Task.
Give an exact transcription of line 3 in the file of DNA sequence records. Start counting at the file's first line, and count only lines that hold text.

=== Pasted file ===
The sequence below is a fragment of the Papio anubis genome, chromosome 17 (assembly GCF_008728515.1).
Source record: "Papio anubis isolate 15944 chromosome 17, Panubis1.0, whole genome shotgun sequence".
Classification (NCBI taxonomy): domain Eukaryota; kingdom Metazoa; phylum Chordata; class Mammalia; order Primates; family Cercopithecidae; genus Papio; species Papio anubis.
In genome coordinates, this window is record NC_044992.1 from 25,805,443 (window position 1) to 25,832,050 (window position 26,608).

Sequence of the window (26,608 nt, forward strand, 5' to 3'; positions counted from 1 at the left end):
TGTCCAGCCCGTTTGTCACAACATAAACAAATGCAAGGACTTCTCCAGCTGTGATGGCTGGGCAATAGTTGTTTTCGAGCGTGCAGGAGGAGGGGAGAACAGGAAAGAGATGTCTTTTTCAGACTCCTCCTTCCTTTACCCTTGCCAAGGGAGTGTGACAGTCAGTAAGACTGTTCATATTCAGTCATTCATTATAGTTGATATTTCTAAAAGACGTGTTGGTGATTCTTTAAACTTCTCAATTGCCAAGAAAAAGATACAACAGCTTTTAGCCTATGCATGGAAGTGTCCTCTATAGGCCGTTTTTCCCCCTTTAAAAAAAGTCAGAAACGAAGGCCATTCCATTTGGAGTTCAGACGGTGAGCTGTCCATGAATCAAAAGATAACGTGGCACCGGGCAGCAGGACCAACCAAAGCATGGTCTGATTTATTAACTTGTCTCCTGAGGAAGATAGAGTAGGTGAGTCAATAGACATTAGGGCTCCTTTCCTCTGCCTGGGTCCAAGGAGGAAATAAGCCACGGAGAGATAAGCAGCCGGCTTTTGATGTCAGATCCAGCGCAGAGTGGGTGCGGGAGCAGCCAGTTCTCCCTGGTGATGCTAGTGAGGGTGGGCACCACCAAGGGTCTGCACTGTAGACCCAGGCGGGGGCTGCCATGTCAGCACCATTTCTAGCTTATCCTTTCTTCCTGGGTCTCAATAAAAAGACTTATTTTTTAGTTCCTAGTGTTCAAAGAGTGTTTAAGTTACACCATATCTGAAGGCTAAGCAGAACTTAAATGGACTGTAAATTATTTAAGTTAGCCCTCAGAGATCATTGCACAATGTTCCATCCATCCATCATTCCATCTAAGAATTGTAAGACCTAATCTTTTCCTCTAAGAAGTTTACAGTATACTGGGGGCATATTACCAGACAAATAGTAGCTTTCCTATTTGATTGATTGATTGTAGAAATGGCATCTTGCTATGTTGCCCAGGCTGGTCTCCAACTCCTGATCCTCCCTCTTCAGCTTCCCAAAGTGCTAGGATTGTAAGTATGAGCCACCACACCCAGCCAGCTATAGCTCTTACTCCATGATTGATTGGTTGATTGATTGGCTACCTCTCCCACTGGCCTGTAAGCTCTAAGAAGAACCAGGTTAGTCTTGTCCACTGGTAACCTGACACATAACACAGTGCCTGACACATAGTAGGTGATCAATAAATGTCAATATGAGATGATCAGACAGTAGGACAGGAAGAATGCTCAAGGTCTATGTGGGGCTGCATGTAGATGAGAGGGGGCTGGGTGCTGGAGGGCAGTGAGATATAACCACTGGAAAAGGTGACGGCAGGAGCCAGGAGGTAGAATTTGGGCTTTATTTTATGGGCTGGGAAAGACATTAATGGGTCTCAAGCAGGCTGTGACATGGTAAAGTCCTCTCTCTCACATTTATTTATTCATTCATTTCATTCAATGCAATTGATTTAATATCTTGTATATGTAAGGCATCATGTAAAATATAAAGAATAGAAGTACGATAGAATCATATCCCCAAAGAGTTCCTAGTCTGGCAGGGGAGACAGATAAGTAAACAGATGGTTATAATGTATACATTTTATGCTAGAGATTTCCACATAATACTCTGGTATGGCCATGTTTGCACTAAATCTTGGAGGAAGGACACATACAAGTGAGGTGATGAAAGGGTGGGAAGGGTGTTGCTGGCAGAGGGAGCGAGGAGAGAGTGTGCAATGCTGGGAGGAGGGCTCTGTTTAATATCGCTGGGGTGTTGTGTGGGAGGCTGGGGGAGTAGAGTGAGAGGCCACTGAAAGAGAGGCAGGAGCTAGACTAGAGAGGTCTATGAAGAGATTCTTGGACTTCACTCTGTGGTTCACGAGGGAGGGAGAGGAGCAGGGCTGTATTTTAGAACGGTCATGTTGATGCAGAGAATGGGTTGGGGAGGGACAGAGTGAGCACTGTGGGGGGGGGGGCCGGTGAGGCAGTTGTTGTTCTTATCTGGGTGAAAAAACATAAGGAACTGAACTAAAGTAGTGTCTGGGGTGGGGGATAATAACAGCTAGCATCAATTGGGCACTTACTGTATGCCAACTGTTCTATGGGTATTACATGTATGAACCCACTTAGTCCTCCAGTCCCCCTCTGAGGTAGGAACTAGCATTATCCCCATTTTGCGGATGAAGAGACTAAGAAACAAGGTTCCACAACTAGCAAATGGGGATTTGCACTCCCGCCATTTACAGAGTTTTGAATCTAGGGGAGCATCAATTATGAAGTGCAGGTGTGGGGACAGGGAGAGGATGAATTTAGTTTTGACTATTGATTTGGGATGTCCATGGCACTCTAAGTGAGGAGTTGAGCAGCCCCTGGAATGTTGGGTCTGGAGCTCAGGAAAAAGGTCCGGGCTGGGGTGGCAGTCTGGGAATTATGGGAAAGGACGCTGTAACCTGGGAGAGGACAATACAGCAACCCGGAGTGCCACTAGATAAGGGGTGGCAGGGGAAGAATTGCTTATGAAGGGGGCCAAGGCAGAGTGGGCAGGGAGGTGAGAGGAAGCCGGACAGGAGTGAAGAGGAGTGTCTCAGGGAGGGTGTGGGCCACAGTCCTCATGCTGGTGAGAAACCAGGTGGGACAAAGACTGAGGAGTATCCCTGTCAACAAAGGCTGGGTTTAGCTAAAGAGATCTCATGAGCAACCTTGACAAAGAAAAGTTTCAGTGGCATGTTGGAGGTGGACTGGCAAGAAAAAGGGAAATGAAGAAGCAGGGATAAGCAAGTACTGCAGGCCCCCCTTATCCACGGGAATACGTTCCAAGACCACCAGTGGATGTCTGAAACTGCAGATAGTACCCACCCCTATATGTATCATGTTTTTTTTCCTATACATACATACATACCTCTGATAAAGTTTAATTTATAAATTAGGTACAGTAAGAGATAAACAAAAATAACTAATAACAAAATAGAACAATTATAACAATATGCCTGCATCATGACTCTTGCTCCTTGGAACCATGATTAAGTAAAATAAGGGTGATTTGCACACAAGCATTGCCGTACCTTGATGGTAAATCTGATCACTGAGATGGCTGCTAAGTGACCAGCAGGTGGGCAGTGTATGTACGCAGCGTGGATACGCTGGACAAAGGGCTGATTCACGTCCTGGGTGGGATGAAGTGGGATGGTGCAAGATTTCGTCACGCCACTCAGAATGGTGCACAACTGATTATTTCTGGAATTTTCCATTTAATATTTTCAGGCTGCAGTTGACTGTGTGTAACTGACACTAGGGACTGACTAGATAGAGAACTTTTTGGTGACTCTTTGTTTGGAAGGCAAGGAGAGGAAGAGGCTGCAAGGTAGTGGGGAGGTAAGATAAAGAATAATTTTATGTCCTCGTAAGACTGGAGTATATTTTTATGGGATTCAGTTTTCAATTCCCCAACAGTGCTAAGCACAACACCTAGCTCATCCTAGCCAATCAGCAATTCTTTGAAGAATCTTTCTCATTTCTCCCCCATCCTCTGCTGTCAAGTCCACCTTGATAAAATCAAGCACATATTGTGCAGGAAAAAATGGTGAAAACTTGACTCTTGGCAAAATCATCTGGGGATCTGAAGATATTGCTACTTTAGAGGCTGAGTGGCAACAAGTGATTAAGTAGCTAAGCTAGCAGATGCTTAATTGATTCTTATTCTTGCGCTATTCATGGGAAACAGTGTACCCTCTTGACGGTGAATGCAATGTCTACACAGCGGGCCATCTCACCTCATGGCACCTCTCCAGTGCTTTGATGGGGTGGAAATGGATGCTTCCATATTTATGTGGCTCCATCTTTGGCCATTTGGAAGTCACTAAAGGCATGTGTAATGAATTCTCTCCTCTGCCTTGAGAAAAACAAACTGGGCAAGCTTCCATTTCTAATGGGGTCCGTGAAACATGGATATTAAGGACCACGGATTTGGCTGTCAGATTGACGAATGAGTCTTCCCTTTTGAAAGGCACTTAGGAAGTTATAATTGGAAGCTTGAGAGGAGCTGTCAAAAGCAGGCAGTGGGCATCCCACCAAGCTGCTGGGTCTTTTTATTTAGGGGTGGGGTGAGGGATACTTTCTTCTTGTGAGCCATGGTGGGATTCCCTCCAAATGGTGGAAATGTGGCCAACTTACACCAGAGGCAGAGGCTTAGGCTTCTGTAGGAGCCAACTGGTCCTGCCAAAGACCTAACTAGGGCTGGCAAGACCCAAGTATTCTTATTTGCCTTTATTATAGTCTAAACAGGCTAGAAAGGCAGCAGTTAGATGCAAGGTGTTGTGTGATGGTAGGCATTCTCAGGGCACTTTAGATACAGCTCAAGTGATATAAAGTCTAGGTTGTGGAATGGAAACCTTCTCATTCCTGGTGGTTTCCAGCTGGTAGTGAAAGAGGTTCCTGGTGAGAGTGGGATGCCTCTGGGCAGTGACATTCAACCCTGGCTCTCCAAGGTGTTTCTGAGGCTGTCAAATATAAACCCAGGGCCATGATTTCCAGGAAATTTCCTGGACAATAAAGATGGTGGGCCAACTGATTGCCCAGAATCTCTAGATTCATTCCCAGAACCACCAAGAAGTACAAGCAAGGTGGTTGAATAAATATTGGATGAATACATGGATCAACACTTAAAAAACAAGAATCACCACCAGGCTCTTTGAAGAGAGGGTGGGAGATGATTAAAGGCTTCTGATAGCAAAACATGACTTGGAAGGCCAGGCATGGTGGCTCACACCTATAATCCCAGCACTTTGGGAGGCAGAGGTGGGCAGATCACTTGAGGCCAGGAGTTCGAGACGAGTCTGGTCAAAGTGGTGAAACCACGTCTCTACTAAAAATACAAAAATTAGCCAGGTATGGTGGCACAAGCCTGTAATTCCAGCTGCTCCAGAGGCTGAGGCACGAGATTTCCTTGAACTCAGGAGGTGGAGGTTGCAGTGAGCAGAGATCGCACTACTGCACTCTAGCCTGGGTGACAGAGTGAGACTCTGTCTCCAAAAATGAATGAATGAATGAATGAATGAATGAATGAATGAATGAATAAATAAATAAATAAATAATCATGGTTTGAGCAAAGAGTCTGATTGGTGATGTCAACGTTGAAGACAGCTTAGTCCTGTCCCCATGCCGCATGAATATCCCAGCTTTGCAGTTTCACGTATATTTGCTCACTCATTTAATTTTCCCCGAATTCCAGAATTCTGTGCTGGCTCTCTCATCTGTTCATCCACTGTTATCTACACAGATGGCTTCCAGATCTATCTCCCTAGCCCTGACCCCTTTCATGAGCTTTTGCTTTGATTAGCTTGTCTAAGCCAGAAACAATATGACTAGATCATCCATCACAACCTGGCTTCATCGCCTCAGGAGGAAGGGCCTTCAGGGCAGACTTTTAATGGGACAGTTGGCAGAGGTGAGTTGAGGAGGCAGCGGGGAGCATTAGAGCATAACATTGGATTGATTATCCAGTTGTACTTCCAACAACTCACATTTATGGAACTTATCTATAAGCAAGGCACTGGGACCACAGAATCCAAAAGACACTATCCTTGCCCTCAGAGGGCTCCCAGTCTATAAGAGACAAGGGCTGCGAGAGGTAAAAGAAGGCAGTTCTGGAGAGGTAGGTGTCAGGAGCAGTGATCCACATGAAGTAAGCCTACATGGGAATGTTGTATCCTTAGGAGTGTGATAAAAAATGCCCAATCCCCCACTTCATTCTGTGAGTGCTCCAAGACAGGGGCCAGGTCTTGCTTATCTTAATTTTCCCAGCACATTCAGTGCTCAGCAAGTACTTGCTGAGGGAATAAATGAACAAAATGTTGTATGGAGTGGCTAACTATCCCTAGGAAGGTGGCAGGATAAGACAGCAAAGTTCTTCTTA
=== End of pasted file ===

Classification (NCBI taxonomy): domain Eukaryota; kingdom Metazoa; phylum Chordata; class Mammalia; order Primates; family Cercopithecidae; genus Papio; species Papio anubis.